Just a quick little post to say I’ve been learning lots of late, which is why I’ve been sort of neglecting my blog. 

I’ve been finishing off an updated version of the Greening your Business online course that I did last year, which includes more information about living sustainably, as well as started on an introductory course to Green Building.

Then, next week I’m doing WESSA’s “Understanding Environmental Impact Assessments” course. This should be rather interesting, particularly in light of my involvement with Friends of Rietfontein’s fight against the proposed K60 road, but also just in general to understand the process of EIAs.  (PS: big thanks to my parents who very kindly offered to pay for this course for me).

Will keep you updated.

The frogs need you…

Pickersgill’s Reed Frog - the focal species of the EWT's Threatened Amphibian Programme.

Pickersgill’s Reed Frog – the focal species of the EWT’s Threatened Amphibian Programme.

As you know I’m a bit of a froggie, with a particular love for reed frogs (see previous posts here, here and here), so of course I’m always keeping an ear and eye open for any updated news about our little threatened friends.

The EWT (Endangered Wildlife Trust) has a relatively new Threatened Amphibian Programme which focuses on the conservation of frogs and their habitats across the country. They are busy running a survey at the moment to establish the public’s perception with regards to frogs. Amazingly (to me anyway) some people are actually scared of frogs and there are all sorts of superstitions and fallacies involving them which inadvertently result in people doing harm to the precious little things.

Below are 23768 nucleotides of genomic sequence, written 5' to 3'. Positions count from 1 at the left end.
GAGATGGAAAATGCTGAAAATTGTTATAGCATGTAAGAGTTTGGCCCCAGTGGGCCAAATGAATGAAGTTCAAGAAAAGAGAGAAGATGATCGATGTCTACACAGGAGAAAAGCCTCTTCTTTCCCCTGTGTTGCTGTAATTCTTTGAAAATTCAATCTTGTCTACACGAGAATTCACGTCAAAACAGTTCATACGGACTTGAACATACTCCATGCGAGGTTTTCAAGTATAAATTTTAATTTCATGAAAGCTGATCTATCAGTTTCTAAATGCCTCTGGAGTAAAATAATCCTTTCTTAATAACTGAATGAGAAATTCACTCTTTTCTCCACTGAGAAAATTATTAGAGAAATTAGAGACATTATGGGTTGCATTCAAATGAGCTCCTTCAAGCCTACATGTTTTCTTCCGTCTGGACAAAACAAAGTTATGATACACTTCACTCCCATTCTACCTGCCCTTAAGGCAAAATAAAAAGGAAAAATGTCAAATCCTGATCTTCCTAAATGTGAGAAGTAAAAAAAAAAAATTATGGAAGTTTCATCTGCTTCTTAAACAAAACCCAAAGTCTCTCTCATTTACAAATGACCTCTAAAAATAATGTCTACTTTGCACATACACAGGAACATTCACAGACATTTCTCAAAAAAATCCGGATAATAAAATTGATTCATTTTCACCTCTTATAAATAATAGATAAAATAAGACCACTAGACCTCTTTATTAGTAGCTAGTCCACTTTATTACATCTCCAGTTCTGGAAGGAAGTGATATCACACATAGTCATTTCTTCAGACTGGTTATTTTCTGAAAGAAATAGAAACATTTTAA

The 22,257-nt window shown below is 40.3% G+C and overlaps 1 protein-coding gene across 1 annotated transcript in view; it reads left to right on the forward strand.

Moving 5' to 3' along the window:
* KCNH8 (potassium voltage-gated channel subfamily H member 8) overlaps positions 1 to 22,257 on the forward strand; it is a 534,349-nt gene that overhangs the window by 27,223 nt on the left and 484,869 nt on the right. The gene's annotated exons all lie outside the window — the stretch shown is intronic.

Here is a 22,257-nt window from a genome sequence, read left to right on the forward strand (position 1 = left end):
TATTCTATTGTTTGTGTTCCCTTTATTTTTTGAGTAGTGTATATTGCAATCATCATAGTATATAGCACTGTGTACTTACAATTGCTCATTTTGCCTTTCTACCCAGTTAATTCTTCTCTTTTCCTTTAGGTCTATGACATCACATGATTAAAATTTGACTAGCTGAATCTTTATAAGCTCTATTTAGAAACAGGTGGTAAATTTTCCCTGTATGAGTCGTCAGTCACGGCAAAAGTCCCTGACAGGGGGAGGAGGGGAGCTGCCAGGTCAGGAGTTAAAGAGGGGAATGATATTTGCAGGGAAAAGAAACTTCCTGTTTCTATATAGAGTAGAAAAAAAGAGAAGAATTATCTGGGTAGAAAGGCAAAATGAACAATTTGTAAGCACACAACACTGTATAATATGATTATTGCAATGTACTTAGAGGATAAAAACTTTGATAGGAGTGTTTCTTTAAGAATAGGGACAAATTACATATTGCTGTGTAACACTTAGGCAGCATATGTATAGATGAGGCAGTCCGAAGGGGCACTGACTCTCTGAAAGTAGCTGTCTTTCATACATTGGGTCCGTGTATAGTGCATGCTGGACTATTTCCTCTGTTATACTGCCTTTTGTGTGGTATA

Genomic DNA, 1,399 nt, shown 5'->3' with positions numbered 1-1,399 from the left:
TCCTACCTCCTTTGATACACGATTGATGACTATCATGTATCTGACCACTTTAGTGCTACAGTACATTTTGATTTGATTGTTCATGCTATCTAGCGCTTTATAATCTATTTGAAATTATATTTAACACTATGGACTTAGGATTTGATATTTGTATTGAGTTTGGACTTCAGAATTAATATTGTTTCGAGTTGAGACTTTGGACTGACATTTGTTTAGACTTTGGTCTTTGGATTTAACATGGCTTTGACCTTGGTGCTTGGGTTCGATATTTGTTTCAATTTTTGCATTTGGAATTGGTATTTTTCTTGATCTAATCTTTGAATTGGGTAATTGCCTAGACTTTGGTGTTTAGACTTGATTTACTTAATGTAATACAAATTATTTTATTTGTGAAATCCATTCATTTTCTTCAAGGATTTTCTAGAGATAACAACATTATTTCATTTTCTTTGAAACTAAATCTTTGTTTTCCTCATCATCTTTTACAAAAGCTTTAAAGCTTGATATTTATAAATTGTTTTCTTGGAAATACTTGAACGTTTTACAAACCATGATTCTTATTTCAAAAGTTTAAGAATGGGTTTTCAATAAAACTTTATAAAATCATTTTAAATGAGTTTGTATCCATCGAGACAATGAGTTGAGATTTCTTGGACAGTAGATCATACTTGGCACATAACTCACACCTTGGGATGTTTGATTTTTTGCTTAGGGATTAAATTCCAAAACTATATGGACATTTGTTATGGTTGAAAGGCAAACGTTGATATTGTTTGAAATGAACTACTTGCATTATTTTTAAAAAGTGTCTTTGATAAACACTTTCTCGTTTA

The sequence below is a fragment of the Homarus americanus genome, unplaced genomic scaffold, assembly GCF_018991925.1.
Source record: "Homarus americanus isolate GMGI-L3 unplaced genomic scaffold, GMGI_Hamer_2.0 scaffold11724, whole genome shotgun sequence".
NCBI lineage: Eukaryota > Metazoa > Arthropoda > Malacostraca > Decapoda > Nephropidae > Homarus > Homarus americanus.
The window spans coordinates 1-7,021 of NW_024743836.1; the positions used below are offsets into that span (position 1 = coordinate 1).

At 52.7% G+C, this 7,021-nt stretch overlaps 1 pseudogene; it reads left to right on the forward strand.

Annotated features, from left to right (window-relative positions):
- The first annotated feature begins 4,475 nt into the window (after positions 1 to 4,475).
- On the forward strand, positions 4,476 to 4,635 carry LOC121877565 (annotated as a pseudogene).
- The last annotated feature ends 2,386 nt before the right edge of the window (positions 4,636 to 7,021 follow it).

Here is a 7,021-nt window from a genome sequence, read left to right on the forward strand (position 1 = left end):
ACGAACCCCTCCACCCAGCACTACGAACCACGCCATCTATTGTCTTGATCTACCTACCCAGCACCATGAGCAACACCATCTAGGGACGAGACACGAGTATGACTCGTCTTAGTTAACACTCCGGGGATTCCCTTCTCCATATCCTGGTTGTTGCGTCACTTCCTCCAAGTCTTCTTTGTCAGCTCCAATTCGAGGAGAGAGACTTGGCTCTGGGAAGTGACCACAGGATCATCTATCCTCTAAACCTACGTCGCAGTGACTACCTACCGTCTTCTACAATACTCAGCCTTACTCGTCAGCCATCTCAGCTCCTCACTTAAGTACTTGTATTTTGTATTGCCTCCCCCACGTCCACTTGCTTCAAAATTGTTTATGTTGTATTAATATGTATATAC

Please download it at the link below, fill it in and send it back to the email address listed in the document. It won’t take long, but it will be very helpful to the EWT.

» Attitudes to Frogs – SA

Come and picnic with me

rietfontein_ridgeFriends of Rietfontein is having a picnic at the Rietfontein Nature Reserve this Sunday (23rd June) in the glorious winter sun*. I will be there and I hereby invite you to join me!

The picnic is part awareness for the reserve and part fundraising to help us fight the proposed K60 road development that will cut off the corner of the reserve if it goes ahead. We’re asking for a small donation of R20 per person and we’ll answer all your questions about both the reserve and the K60 should you have any.